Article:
Monday, 19 May 2008

Bossy Boris

Many readers of this ramshackle blog have indicated to me enormous support for Boris Johnson's success in the London mayoralty elections, looking forward to a new era without Red Ken.  Said Liberty Scott of the loopy Tory toff for example, "I have no idea what Boris would bring, other than a healthy dose of skepticism about Nanny State..."

Well, no.  Looks like a predictably unhealthy dose of Tory backsliding and New Puritanism.  Brendan O'Neill reports at Sp!ked that "the very first act of London’s new Conservative mayor, Boris Johnson, has been to declare a ban on drinking alcohol anywhere on the public transport system."

As I said before, Johnson's election signals a London without Red Ken, but not a London in which any of Red Ken's policies are repealed (that's the way conservatives roll, you know -- just watch NZ come November).

O'Neill makes the point clear:

You can tell a lot about a political leader by his attitude to alcohol. Historically, your position on the Booze Issue – including the freedom of people to buy it, to consume it, and even to vomit it up again in a hedge if necessary – defined where you stood on individual liberty itself, and on the trustworthiness of the mass of the population to make choices and to live with their consequences.

Where illiberal, elitist, suspicious and quite often Christian outfits sought to restrict people’s access to alcohol, great defenders of freedom and civil liberties groups emerged from the struggle against prohibition. John Stuart Mill’s impassioned defence of freedom, On Liberty, was written ‘in the midst of the growing power of Christian temperance groups’ (1); the American Civil Liberties Union was founded in 1920, also the year in which the American government prohibited the manufacture, transportation and sale of all alcoholic beverages (2).

[This ban] reveals more about [Boris'] new regime than he thinks. Boris ... wants his booze ban to demonstrate that he will be tough on anti-social behaviour and singular in his determination to restore respect, good manners and possibly cap-doffing to the streets of London. In fact, the ban reveals that, post-Ken, petty authoritarianism and distrust of the London masses is still rife in City Hall.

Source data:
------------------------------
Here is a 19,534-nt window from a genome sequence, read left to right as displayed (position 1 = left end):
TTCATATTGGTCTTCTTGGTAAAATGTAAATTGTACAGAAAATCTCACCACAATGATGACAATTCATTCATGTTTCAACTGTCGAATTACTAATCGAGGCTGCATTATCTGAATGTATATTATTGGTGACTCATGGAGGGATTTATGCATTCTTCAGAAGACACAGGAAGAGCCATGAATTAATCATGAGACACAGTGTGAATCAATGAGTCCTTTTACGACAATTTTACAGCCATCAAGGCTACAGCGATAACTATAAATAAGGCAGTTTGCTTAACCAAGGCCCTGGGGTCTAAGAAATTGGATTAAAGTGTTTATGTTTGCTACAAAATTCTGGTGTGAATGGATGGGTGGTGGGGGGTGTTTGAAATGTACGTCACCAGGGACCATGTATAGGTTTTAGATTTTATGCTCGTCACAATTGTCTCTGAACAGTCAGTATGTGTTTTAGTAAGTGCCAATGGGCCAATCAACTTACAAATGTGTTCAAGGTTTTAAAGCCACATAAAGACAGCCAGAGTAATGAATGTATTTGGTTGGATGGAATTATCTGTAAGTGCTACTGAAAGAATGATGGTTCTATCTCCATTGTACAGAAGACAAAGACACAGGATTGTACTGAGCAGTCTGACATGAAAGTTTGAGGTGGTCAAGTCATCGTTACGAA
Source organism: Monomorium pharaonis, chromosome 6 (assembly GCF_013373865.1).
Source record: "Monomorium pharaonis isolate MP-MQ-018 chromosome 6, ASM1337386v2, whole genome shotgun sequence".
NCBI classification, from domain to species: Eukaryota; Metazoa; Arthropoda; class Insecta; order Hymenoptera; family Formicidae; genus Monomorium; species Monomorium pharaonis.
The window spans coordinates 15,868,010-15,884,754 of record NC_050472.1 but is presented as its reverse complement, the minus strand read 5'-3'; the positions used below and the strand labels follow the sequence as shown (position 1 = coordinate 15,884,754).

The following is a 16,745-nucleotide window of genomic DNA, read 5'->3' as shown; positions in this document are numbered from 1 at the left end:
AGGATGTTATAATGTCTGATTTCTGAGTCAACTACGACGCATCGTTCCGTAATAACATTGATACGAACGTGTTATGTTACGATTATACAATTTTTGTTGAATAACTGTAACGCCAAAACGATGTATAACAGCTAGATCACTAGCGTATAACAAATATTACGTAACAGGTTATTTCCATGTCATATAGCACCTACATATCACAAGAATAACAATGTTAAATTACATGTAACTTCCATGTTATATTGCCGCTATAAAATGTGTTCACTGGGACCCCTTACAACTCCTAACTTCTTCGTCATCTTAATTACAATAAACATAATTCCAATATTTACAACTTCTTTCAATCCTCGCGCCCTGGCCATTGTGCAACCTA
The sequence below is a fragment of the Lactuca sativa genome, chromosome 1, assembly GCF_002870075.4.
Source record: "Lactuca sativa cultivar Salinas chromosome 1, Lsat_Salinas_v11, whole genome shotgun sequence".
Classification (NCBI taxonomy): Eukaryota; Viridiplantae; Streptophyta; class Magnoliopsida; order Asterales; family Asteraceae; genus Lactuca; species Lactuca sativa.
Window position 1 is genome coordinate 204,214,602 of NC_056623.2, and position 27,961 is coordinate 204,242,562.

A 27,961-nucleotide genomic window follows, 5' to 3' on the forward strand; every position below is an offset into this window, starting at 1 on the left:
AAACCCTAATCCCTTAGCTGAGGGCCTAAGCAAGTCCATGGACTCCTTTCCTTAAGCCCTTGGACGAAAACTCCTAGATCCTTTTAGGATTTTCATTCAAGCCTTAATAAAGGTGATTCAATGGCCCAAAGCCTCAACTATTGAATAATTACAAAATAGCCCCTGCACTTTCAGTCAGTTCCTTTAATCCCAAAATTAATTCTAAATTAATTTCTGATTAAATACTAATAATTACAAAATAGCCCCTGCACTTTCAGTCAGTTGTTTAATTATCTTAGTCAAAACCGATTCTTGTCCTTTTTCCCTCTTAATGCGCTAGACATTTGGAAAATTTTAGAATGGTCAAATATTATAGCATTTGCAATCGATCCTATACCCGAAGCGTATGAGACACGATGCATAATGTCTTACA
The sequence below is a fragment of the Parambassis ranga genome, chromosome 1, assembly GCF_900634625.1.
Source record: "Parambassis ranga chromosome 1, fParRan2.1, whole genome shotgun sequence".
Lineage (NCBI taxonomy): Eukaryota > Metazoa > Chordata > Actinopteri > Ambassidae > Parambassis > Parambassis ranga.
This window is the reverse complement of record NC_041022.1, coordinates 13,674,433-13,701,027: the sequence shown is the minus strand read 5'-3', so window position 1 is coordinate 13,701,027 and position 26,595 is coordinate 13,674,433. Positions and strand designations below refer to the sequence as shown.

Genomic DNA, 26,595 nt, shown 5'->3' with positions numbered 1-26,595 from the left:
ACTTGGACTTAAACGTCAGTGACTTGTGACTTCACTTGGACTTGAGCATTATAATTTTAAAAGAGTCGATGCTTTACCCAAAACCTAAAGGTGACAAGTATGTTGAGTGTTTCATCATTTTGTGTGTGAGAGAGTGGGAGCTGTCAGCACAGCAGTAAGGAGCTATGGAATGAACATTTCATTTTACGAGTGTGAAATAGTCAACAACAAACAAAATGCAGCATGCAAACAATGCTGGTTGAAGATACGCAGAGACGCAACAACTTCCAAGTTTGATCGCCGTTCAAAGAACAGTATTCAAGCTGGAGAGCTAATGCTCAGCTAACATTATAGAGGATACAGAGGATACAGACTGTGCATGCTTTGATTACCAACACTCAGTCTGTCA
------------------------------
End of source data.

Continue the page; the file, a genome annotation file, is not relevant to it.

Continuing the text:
Over to you, Boris backers.


  1. Elijah Lineberry19 May 2008, 09:25:00

    Oh Peter, gosh...give the fellow a chance, it has only been two weeks! ha ha

  2. As I pointed out on Iain Dale's blog, there's nothing illiberal about banning delinquent behaviour on your own property, only banning it on others'.

    Were the Tube and busses run by a private company, I doubt very much that alcohol consumption would be allowed on them. Since they are publicly owned, and Londoners' elected representative campaigned on this policy, the owners are well within their rights.

  3. Who are the owners? None other but those very same vomiting, drunks!


  4. Actually the buses are privately owned, but all of the revenue goes to TfL before the bus companies get any. The tube is publicly owned though, and it is up to London Underground to set the rules.

    However Boris Johnson has no powers to privatise the tube, or to abolish bus franchising. I've not noticed consuming food and drink ever being allowed on privatised buses elsewhere in the country, so it's hardly a measure.


1. Commenters are welcome and invited.
2. All comments are moderated. Off-topic grandstanding, spam, and gibberish will be ignored. Tu quoque will be moderated.
3. Read the post before you comment. Challenge facts, but don't simply ignore them.
4. Use a name. If it's important enough to say, it's important enough to put a name to.
5. Above all: Act with honour. Say what you mean, and mean what you say.